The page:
Matthew Capaldo’s paintings somehow achieve a precise balance between familiarity and mystery. And maybe that’s why they always appear as moments from films that were never made but I somehow remember.
For the sixth season Capaldo is showing at Four Eleven Gallery in Provincetown, MA. His paintings are of a modest scale (8×10 and 11×14 inches), but never diminutive. Like all good cinema, from a distance they’re graphically compelling while up close revealing a psychological complexity and intimacy. And they introduce Capaldo as a true colorist, demonstrating his capacity to deftly handle saturated paint.
aComposed of thirteen new works, the show explores themes arising from popular culture, the tension between introversion and public performance, and the fragility of the psyche. All express gestures of perseverance. Although only three of the paintings might be said to exert a playful homoeroticism, each holds within it some element of queerness. By this I mean to suggest that Capaldo seems intent on making evident the many ways that myths about normality might be (and have been) resisted and transgressed—both as a matter of élan and as a strategy for survival. His strongest works engage these approaches simultaneously. For example, Talk Show 1973, a recreation of a seminal moment in the history of television, when Paul Williams appeared in his Battle for the Planet of the Apes costume on The Tonight Show, reminds us how a simple (if staged) intervention into the artifice of public life can create a thrilling disruption. Capaldo’s recreation of the scene allows us to both laugh at the moment’s camp sensibility and feel like an insider to the joke. More poignantly, the piece provides a modicum of insight to the power of media spectacle during a summer when ‘reality television’ is fretfully poised to assume the nuclear codes. Capaldo reminds us that television fools us, and then fools us again.
And in another work, In The Land of Milk and Honey, he makes evident the ways that media spectacle has infused the ways we navigate daily life. A deceptively direct painting, the persona of its single figure shifts upon repeated viewing. I first saw it as a straightforward ‘Hollywood portrait,’ but its emotional landscape and the very identity of the figure subsequently became elusive. Is she famous? Or an anonymous soul performing celebrity? Is she avoiding attention or creating a stir? Is she a she, after all? Or are we meant to be looking at a reflection?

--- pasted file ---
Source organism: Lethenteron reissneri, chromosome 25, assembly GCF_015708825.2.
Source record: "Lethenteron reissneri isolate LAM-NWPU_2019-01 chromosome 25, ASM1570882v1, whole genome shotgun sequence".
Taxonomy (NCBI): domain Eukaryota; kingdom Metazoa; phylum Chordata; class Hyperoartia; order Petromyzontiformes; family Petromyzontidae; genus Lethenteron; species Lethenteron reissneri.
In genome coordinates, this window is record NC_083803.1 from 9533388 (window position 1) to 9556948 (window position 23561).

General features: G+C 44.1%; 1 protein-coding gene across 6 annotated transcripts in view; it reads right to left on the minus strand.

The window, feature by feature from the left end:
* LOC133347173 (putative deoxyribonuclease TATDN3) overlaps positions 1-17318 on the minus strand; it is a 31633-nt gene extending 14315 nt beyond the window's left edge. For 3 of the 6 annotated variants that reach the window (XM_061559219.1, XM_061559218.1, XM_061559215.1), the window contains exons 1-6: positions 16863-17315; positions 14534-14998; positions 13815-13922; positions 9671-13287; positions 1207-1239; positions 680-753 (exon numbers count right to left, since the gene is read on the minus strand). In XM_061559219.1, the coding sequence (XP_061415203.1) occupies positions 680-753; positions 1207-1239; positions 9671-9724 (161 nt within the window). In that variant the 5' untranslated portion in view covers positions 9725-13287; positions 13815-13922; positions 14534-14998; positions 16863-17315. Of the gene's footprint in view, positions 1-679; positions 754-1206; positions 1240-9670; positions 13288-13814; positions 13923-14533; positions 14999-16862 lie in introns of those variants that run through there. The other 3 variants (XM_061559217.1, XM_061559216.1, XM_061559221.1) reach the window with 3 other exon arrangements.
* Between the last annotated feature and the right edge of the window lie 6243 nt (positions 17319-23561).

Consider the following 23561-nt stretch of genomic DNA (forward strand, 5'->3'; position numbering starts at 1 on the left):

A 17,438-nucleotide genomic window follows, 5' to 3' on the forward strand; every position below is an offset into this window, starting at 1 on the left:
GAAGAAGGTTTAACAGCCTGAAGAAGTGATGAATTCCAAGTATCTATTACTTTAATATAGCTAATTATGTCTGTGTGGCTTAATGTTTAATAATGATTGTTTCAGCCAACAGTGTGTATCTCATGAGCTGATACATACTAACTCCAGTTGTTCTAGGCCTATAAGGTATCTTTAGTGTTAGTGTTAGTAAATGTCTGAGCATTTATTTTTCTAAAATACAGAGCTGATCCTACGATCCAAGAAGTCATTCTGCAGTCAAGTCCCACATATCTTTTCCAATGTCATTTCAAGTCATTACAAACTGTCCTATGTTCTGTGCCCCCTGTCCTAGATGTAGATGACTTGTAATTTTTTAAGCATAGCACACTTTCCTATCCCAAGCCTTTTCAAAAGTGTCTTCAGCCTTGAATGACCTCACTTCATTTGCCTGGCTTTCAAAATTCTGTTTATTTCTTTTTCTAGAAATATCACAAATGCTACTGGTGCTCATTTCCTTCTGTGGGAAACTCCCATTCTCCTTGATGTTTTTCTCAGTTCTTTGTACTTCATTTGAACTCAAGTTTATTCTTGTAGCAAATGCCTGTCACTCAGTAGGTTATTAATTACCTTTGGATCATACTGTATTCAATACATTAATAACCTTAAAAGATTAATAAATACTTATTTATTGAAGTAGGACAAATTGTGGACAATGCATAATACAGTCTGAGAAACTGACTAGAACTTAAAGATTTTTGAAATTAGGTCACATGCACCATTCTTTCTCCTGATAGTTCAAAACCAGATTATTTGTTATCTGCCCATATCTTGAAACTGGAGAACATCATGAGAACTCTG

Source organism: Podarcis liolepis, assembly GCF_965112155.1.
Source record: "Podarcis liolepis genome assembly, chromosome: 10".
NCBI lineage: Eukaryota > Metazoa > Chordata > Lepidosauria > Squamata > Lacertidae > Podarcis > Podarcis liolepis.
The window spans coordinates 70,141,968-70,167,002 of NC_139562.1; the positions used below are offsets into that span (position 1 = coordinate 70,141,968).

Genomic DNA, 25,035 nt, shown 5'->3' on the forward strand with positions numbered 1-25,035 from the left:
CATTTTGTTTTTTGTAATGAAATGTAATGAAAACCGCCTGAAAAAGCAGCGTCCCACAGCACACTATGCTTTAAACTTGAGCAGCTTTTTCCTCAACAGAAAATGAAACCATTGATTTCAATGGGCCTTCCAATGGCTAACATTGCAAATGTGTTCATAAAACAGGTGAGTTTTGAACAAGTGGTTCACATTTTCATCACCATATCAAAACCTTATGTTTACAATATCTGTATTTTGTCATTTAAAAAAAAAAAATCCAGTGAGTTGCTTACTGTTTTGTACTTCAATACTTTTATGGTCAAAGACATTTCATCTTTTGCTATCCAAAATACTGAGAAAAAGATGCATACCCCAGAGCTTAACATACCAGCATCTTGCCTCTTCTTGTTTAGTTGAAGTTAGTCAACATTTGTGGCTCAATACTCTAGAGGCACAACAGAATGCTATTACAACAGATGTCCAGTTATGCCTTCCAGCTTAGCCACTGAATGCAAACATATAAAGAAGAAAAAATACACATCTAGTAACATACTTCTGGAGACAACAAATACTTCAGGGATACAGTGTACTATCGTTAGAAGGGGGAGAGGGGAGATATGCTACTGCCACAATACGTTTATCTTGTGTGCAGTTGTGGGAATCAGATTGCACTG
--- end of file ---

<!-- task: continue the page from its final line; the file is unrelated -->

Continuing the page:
Capaldo evades questions about his intentions, reveling in the delight of ambiguity. He does, however, generously invite interpretive dialogue. And the paintings never disappoint. Rich in imagery, they offer starting points for recollection and interrogation—and very often for disagreement. More than once I’ve heard viewers assert that each painting is something of an artist’s self-portrait—which in a sense is the most facile interpretation anyone can offer a painter. But in this case, it might be essentially true. Rather than making grand statements, Capaldo deftly reveals his particularity and subtlety through the artworks—or maybe just something of his preoccupations (which quite often prove to be our preoccupations, too). In this way he reminds me that great mysteries never remain hidden, they always slowly unfold.
Matthew Capaldo’s solo show runs through 30 June 2016 at Four Eleven Gallery, 411 Commercial Street, Provincetown, MA. Select works will be shown in the gallery throughout the 2016 summer season.